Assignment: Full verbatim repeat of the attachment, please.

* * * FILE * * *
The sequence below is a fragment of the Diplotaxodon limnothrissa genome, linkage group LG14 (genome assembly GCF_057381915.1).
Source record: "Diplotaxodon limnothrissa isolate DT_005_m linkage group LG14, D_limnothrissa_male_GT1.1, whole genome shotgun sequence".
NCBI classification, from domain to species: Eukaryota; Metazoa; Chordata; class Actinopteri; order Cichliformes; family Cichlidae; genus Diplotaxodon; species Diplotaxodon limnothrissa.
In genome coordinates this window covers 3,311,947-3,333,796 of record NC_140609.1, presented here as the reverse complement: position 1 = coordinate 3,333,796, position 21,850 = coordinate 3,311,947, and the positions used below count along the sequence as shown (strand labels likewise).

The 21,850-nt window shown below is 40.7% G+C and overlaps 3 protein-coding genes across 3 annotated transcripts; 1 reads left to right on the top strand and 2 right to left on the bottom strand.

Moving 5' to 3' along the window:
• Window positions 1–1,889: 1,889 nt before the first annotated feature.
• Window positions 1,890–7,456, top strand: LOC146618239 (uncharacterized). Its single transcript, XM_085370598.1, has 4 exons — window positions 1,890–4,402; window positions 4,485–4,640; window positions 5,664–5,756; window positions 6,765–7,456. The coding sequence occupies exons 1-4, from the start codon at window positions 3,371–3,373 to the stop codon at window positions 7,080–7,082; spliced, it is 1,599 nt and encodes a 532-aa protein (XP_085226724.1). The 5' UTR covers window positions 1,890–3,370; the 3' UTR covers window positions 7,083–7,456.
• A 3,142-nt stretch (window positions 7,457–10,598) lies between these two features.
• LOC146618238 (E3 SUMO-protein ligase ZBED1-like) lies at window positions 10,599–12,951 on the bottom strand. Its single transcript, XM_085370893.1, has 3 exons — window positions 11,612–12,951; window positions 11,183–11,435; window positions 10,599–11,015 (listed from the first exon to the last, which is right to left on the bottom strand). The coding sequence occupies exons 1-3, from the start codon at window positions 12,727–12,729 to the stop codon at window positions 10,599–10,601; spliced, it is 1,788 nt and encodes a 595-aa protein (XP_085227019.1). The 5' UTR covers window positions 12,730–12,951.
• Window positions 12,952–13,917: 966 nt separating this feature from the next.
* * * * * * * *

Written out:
The sequence below is a fragment of the Diplotaxodon limnothrissa genome, linkage group LG14 (genome assembly GCF_057381915.1).
Source record: "Diplotaxodon limnothrissa isolate DT_005_m linkage group LG14, D_limnothrissa_male_GT1.1, whole genome shotgun sequence".
NCBI classification, from domain to species: Eukaryota; Metazoa; Chordata; class Actinopteri; order Cichliformes; family Cichlidae; genus Diplotaxodon; species Diplotaxodon limnothrissa.
In genome coordinates this window covers 3,311,947-3,333,796 of record NC_140609.1, presented here as the reverse complement: position 1 = coordinate 3,333,796, position 21,850 = coordinate 3,311,947, and the positions used below count along the sequence as shown (strand labels likewise).

The 21,850-nt window shown below is 40.7% G+C and overlaps 3 protein-coding genes across 3 annotated transcripts; 1 reads left to right on the top strand and 2 right to left on the bottom strand.

Moving 5' to 3' along the window:
• Window positions 1–1,889: 1,889 nt before the first annotated feature.
• Window positions 1,890–7,456, top strand: LOC146618239 (uncharacterized). Its single transcript, XM_085370598.1, has 4 exons — window positions 1,890–4,402; window positions 4,485–4,640; window positions 5,664–5,756; window positions 6,765–7,456. The coding sequence occupies exons 1-4, from the start codon at window positions 3,371–3,373 to the stop codon at window positions 7,080–7,082; spliced, it is 1,599 nt and encodes a 532-aa protein (XP_085226724.1). The 5' UTR covers window positions 1,890–3,370; the 3' UTR covers window positions 7,083–7,456.
• A 3,142-nt stretch (window positions 7,457–10,598) lies between these two features.
• LOC146618238 (E3 SUMO-protein ligase ZBED1-like) lies at window positions 10,599–12,951 on the bottom strand. Its single transcript, XM_085370893.1, has 3 exons — window positions 11,612–12,951; window positions 11,183–11,435; window positions 10,599–11,015 (listed from the first exon to the last, which is right to left on the bottom strand). The coding sequence occupies exons 1-3, from the start codon at window positions 12,727–12,729 to the stop codon at window positions 10,599–10,601; spliced, it is 1,788 nt and encodes a 595-aa protein (XP_085227019.1). The 5' UTR covers window positions 12,730–12,951.
• Window positions 12,952–13,917: 966 nt separating this feature from the next.